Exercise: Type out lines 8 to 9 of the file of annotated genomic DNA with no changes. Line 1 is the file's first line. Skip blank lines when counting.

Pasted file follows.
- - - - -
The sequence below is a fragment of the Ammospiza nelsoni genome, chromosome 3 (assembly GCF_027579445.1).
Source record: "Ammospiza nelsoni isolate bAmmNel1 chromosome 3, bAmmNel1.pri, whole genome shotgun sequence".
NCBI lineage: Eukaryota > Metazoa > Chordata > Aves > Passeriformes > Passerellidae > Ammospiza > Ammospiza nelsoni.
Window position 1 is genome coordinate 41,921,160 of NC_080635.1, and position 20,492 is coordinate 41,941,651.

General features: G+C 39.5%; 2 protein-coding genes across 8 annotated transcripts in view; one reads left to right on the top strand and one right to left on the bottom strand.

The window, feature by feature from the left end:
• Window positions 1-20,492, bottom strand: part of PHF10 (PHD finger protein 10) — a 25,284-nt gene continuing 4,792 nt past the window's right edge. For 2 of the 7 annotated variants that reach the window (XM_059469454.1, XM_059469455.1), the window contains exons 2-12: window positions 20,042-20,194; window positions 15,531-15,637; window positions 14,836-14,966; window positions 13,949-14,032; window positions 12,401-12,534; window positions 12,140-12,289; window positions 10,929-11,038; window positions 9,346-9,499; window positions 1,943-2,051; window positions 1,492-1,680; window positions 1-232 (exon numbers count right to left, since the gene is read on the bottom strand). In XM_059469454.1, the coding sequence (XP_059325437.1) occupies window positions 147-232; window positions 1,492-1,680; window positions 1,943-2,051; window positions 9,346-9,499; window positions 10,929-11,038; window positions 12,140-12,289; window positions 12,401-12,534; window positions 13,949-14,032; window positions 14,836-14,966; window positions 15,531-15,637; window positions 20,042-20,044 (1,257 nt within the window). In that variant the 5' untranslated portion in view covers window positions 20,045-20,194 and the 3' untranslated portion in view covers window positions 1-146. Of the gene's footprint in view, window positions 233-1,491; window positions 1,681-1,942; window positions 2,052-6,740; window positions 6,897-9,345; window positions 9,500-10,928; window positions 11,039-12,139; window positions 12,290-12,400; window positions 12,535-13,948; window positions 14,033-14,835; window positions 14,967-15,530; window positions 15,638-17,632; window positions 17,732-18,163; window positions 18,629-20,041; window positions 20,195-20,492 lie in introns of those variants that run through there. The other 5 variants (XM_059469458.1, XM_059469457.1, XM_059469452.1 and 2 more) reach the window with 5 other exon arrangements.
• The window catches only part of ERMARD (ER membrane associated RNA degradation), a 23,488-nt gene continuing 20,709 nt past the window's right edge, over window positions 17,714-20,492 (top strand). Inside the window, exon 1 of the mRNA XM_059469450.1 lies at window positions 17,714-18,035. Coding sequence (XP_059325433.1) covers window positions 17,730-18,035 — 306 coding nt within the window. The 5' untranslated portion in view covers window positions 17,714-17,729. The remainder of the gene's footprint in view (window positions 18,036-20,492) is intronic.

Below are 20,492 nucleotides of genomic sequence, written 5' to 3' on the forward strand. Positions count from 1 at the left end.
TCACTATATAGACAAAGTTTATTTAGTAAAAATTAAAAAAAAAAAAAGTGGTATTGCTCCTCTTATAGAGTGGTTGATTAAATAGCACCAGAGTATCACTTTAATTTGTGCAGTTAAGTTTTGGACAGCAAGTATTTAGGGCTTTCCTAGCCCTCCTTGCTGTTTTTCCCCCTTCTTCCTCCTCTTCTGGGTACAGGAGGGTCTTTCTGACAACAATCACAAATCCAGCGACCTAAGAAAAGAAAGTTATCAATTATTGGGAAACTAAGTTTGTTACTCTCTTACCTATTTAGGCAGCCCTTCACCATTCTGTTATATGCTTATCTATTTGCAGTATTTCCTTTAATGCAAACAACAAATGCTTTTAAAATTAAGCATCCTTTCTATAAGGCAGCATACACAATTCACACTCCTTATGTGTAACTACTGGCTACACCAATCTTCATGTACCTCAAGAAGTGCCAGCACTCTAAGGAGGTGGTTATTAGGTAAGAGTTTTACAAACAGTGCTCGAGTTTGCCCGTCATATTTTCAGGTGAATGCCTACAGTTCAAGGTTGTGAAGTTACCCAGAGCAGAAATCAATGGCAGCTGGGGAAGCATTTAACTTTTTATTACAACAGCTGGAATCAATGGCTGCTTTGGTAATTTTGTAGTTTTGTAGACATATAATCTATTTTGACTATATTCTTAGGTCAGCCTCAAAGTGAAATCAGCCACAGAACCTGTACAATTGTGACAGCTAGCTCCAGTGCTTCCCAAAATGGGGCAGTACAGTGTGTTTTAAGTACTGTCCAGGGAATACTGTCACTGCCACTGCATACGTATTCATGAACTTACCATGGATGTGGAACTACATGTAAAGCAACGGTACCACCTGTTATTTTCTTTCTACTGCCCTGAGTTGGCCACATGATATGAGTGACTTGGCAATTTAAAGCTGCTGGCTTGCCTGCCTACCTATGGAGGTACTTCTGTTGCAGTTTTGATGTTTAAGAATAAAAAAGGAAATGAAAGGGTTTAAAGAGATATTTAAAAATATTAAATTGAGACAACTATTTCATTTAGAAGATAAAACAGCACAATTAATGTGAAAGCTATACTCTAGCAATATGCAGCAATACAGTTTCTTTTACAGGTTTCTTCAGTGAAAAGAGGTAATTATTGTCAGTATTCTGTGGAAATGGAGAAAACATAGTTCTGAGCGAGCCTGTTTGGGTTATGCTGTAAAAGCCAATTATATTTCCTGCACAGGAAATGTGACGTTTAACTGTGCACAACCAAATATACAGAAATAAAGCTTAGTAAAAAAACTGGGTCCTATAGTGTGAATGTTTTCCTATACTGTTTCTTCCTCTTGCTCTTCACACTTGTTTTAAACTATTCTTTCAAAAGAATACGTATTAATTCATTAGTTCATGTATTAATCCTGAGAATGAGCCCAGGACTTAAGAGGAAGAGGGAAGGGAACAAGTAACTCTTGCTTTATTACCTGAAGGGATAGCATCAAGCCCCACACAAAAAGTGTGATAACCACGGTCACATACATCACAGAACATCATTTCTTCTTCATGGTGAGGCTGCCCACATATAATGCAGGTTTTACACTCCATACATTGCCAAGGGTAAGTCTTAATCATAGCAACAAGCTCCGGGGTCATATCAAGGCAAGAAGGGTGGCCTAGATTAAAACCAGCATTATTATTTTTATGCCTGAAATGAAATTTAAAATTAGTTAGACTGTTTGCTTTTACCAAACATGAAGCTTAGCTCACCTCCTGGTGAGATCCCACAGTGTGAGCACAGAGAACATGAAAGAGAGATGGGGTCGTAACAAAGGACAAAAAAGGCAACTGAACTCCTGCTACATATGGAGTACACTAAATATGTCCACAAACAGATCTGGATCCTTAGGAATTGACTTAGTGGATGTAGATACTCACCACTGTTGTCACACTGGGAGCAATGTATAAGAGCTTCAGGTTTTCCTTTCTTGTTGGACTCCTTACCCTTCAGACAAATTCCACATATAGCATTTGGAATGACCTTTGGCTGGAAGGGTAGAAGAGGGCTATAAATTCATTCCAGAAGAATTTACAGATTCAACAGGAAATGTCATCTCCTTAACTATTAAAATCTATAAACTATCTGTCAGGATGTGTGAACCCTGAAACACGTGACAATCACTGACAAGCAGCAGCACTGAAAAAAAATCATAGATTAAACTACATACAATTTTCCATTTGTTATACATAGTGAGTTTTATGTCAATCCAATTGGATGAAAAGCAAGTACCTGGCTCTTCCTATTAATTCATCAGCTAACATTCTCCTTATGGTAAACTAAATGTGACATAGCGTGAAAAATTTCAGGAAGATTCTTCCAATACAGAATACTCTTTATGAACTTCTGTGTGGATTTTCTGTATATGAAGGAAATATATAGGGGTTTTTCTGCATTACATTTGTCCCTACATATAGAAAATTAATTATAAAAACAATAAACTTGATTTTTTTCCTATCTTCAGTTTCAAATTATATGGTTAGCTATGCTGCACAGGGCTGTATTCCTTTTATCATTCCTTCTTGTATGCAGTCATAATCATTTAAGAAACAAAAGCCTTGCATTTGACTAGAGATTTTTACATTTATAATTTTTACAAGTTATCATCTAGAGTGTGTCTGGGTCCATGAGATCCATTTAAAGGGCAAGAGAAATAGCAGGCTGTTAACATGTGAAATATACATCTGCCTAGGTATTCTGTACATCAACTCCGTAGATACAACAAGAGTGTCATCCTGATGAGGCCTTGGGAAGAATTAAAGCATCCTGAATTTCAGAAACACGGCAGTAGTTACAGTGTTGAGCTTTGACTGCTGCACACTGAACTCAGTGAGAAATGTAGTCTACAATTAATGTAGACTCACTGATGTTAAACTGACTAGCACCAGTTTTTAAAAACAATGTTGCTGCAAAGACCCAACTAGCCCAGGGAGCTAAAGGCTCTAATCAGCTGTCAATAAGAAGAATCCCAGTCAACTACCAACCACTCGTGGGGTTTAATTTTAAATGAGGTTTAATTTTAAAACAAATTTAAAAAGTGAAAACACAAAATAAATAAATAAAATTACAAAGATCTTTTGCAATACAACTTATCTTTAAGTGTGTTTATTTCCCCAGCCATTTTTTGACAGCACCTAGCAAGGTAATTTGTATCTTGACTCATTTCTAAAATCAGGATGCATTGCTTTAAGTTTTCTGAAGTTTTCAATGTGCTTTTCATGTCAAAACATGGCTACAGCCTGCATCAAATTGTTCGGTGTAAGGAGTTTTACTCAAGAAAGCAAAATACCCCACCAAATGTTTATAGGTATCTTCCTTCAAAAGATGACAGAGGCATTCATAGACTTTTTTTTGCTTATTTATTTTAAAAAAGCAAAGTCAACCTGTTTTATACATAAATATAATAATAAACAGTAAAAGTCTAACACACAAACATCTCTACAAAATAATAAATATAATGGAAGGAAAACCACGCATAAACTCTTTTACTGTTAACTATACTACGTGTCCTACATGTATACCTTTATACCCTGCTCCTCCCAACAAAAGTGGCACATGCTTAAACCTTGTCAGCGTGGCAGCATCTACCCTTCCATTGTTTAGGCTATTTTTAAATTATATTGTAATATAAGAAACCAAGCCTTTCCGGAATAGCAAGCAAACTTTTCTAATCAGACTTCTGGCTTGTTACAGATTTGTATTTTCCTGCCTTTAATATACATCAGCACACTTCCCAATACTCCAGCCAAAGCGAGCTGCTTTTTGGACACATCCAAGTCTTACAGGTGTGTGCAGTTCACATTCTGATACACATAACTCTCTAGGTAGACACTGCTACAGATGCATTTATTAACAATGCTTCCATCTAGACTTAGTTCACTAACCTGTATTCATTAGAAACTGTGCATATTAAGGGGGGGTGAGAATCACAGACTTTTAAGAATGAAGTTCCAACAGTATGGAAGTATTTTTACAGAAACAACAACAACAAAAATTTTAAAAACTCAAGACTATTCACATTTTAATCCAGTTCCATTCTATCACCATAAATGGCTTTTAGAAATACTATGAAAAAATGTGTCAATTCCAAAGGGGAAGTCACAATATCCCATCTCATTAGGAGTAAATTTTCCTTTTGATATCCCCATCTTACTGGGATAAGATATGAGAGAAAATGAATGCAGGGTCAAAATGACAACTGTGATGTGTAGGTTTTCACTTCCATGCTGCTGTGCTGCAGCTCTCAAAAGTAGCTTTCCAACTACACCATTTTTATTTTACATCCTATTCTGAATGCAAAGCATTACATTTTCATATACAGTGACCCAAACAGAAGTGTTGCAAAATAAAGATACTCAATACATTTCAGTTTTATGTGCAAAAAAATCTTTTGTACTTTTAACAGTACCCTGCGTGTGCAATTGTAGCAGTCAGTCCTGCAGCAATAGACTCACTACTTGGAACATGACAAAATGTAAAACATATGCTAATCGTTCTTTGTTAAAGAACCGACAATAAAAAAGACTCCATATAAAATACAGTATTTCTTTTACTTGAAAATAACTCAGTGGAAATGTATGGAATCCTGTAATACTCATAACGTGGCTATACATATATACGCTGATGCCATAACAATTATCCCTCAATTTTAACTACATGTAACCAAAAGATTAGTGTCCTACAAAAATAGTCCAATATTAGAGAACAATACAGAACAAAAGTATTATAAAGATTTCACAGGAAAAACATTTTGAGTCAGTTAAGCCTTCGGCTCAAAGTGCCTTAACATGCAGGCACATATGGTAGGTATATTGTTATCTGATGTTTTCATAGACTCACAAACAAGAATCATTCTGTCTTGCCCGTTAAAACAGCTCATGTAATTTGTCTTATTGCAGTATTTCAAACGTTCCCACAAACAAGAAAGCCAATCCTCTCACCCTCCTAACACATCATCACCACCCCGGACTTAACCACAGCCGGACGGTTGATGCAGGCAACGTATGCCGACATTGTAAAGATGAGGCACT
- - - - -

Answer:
• The window catches only part of ERMARD (ER membrane associated RNA degradation), a 23,488-nt gene continuing 20,709 nt past the window's right edge, over window positions 17,714-20,492 (top strand). Inside the window, exon 1 of the mRNA XM_059469450.1 lies at window positions 17,714-18,035. Coding sequence (XP_059325433.1) covers window positions 17,730-18,035 — 306 coding nt within the window. The 5' untranslated portion in view covers window positions 17,714-17,729. The remainder of the gene's footprint in view (window positions 18,036-20,492) is intronic.

Below are 20,492 nucleotides of genomic sequence, written 5' to 3' on the forward strand. Positions count from 1 at the left end.